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Embrace the new hub culture – Dr Mark Williams

A Staffordshire GP explains why Clinical Hubs are vital to the future of primary and urgent care:

Urgent care is the term usually given to work that takes place in emergency departments (EDs), Out of Hours (OOH), minor injury units (MUI) and walk in centres (WIC).

Much urgent care occurs within in-hours primary care.  Pressure caused by urgent care demands within in-hours primary care causes pressures within the whole urgent care system.

Rather than simply being a one sided effect there is an equilibrium. When the urgent care system is under pressure then primary care feels this.

A packed ED department leads to earlier discharges from the acute trusts. Increasingly sick and unstable patients are discharged into the community which results in more pressure on general practice to keep these patients safe and in their homes.

At the time of writing this blog GPs will soon be balloted on strike action, recruitment is extremely difficult and many GPs are retiring, leaving or emigrating. We need to reduce the pressure on primary care and the urgent care system.

The GP Five Year Forward View suggests ways to transform primary care into a more sustainable and attractive field.  The move toward more integrated urgent care, enabled by the proposed clinical hub, will reduce demand within the urgent care system.

The clinical hub aims to provide timely, specialist advice to both patients and clinicians via a single point of access (111), 24 hours a day, 7 days a week. It will reduce the need for clinicians to make complex decisions in isolation and reduce inappropriate dispositions from 111 to primary care or the ED. The hub will offer advice from GPs, pharmacists, dental and mental health nurses and specialists. The clinical hub will be staffed centrally, virtually or a combination of both. It will be based in 999,111 or OOH centres.

How is this any different to the 111 service people currently have access to? In March 2016, there were 1.5million calls to 111, a third more than in March 2015, with just under one million callers being given advice to attend primary care. My question is this, if the clinical hubs were active, how many of these dispositions could have been avoided with clinical advice with or without a prescription sent electronically to a pharmacy?

For example, a patient with a history of migraines contacts 111 at 10pm with a classical exacerbation with no red flags. Over the counter analgesics are not helping. Prior to the clinical hub the disposition would either be to attend their own practice when they next open; attend an OOH centre or attend the ED. When the clinical hub is created then the 111 call handler could transfer the caller to a nurse practitioner, GP or another specialist who could take a brief history and provide advice and/or a prescription for the patient to collect from a designated pharmacy. The caller will have a more responsive patient journey and the practice wouldn’t need to see the patient.

Another example involves people who are vulnerable due to frailty and/or long term conditions. These people often have multiple contacts with primary care and other providers during an acute illness or exacerbation of their long term condition. They are often much more likely to be admitted. In more mature clinical hubs, practices will have the opportunity to share care plans with the hub operators. This would mean that vulnerable patients would be able to call 111 at the start of an acute illness or exacerbation, be transferred to the clinical hub and talk to a clinician who will already have their wishes documented and their individual urgent care plan.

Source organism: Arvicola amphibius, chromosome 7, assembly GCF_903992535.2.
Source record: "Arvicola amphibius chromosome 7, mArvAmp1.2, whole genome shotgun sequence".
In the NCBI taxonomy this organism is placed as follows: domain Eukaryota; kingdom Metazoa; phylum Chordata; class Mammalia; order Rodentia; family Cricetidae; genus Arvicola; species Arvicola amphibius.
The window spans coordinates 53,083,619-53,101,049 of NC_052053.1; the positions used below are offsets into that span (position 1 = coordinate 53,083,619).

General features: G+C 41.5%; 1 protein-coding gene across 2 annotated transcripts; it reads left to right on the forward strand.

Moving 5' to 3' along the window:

To be successful, the clinical hub will need to be supported in both principle and practice by primary care and by GPs in particular. They will need to use the hub in order for it to fully develop to support primary care. They will need to promote the hub to patients and share care plans with their patients consent. GPs will need to either work physically within or virtually in these hubs.

Those already working in OOH centres will already be comfortable with providing telephone advice and treatment. For others this may require a further training.

For all GPs, the hub may provoke a cultural transformation where primary care is an integrated part of the urgent care system and not just the end point for patients leaving the system.

I am certain that clinical hubs are a vital tool to reduce pressure and release capacity within primary care. It is up to us, as GPs and other clinicians, to grasp this opportunity to transform primary care that is presented by the clinical hubs.


Mark WilliamsDr Mark Williams is a GP in rural Staffordshire, a New Models of Care Clinical Associate and a Clinical Director for a mental health trust.

He grew up in Staffordshire, studied in Manchester and returned to Staffordshire to complete his studies and training.

Mark, who is married with two children,  previously worked for the two Northern Staffordshire CCGs before leaving and then becoming a co-founder of a GP federation of 87 practices serving almost 500,000 patients.

He is driven by a desire to promote patient centred, clinician led and relationship based health care that benefits communities.

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2 comments

  1. Roger says:

    You wrote:
    ‘The hub will offer advice from GPs, pharmacists, dental and mental health nurses and specialists’
    Can you expand on what you mean by ‘specialists’.

    • NHS England says:

      Hi Roger,

      Thank you for your comment.

      ‘Specialists’ refers to those working in both the community and/or acute sector eg ED consultants.

      Kind regards
      NHS England